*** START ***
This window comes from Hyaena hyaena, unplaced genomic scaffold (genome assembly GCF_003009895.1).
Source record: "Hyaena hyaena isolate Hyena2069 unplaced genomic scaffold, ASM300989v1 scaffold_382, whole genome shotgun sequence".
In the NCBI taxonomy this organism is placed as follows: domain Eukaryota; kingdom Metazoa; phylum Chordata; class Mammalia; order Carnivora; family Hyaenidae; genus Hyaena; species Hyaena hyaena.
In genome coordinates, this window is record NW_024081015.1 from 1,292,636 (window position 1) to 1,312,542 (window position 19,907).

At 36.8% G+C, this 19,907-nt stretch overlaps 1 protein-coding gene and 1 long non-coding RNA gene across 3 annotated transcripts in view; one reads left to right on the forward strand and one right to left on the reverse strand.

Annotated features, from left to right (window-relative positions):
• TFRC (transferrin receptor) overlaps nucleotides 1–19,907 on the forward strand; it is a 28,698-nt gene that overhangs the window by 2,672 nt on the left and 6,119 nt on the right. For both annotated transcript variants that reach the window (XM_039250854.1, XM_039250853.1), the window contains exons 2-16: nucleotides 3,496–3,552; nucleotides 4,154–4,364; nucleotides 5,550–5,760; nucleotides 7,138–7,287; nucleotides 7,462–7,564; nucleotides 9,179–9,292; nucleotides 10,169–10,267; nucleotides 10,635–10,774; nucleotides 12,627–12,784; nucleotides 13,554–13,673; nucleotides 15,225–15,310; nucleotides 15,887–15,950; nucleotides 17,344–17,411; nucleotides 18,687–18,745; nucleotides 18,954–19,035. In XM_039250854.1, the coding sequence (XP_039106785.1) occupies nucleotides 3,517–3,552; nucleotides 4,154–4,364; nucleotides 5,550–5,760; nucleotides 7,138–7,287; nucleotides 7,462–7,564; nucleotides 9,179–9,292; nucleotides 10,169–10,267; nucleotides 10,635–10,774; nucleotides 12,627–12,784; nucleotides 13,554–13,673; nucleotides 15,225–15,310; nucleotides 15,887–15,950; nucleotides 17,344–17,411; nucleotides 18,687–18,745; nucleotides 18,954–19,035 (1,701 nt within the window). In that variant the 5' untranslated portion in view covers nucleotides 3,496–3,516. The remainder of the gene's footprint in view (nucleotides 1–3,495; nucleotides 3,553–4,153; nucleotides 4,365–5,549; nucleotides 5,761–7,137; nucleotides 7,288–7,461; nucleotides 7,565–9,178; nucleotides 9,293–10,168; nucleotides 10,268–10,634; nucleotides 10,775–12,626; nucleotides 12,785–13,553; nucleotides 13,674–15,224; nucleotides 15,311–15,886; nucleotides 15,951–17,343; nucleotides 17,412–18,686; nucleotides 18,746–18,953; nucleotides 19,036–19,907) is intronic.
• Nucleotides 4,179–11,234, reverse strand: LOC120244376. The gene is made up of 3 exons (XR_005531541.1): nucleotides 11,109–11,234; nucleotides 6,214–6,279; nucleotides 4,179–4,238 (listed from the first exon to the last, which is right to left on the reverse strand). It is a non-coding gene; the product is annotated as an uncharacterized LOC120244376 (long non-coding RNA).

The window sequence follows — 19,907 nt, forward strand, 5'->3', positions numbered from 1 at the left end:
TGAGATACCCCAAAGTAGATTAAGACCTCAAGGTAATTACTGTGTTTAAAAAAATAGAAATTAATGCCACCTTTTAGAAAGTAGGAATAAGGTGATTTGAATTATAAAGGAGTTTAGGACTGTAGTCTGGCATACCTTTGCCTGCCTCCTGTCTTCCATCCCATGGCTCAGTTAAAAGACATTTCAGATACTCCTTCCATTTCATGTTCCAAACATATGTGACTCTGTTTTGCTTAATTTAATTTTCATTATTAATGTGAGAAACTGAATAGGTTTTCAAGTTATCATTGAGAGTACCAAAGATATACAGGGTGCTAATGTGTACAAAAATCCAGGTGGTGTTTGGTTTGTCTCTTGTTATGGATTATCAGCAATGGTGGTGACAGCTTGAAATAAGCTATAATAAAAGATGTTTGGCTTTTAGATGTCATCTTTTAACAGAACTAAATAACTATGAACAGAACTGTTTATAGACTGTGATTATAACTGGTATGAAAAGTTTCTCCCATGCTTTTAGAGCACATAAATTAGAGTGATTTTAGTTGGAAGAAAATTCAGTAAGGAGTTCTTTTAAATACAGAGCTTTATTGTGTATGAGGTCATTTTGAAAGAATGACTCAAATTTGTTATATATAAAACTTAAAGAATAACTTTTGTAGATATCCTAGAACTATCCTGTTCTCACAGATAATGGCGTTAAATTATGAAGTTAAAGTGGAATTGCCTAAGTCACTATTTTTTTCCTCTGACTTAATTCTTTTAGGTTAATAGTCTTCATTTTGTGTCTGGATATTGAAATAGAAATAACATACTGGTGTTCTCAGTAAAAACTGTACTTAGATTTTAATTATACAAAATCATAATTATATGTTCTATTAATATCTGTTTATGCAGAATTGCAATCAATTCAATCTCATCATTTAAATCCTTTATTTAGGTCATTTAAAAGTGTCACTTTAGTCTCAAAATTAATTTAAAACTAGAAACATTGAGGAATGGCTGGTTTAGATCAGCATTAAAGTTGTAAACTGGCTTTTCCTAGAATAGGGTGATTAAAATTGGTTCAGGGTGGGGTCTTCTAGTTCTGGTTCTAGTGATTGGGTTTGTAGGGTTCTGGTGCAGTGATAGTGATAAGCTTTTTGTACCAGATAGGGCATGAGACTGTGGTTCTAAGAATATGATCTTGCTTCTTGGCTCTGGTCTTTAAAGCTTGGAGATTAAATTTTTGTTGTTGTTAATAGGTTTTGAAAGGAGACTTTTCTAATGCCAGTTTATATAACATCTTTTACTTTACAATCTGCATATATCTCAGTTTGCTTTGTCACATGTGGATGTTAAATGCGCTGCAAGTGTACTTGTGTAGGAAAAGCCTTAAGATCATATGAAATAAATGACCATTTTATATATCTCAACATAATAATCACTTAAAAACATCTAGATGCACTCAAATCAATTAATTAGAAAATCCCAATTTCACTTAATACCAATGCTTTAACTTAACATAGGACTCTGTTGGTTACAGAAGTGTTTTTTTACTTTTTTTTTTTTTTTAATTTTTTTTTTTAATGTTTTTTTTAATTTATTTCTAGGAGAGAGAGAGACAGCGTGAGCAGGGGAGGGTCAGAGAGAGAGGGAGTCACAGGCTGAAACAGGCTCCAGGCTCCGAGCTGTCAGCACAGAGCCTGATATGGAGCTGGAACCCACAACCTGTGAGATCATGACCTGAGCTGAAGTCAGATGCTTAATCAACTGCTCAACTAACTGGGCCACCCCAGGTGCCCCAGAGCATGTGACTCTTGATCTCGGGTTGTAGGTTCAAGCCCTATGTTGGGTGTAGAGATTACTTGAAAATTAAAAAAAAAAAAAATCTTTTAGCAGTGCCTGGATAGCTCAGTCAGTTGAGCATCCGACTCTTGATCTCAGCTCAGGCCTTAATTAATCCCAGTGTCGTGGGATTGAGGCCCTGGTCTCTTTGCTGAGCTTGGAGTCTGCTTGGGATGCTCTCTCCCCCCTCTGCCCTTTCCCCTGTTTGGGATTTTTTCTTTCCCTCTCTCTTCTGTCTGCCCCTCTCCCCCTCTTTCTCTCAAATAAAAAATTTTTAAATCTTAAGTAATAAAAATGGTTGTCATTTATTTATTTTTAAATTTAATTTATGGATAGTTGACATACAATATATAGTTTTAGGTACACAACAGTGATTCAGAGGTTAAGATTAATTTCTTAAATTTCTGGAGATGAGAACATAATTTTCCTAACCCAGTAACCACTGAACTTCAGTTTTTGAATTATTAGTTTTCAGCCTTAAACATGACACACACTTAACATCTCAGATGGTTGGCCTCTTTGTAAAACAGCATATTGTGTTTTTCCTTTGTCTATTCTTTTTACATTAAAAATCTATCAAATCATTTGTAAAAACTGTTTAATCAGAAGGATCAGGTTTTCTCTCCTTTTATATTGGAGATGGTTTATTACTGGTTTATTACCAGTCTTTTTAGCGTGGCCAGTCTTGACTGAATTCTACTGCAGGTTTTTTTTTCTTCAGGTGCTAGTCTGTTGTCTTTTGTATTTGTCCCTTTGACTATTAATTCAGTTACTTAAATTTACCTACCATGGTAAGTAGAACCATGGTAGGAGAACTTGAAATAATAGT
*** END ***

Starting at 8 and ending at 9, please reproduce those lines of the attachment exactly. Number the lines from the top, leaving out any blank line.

• Nucleotides 4,179–11,234, reverse strand: LOC120244376. The gene is made up of 3 exons (XR_005531541.1): nucleotides 11,109–11,234; nucleotides 6,214–6,279; nucleotides 4,179–4,238 (listed from the first exon to the last, which is right to left on the reverse strand). It is a non-coding gene; the product is annotated as an uncharacterized LOC120244376 (long non-coding RNA).

The window sequence follows — 19,907 nt, forward strand, 5'->3', positions numbered from 1 at the left end: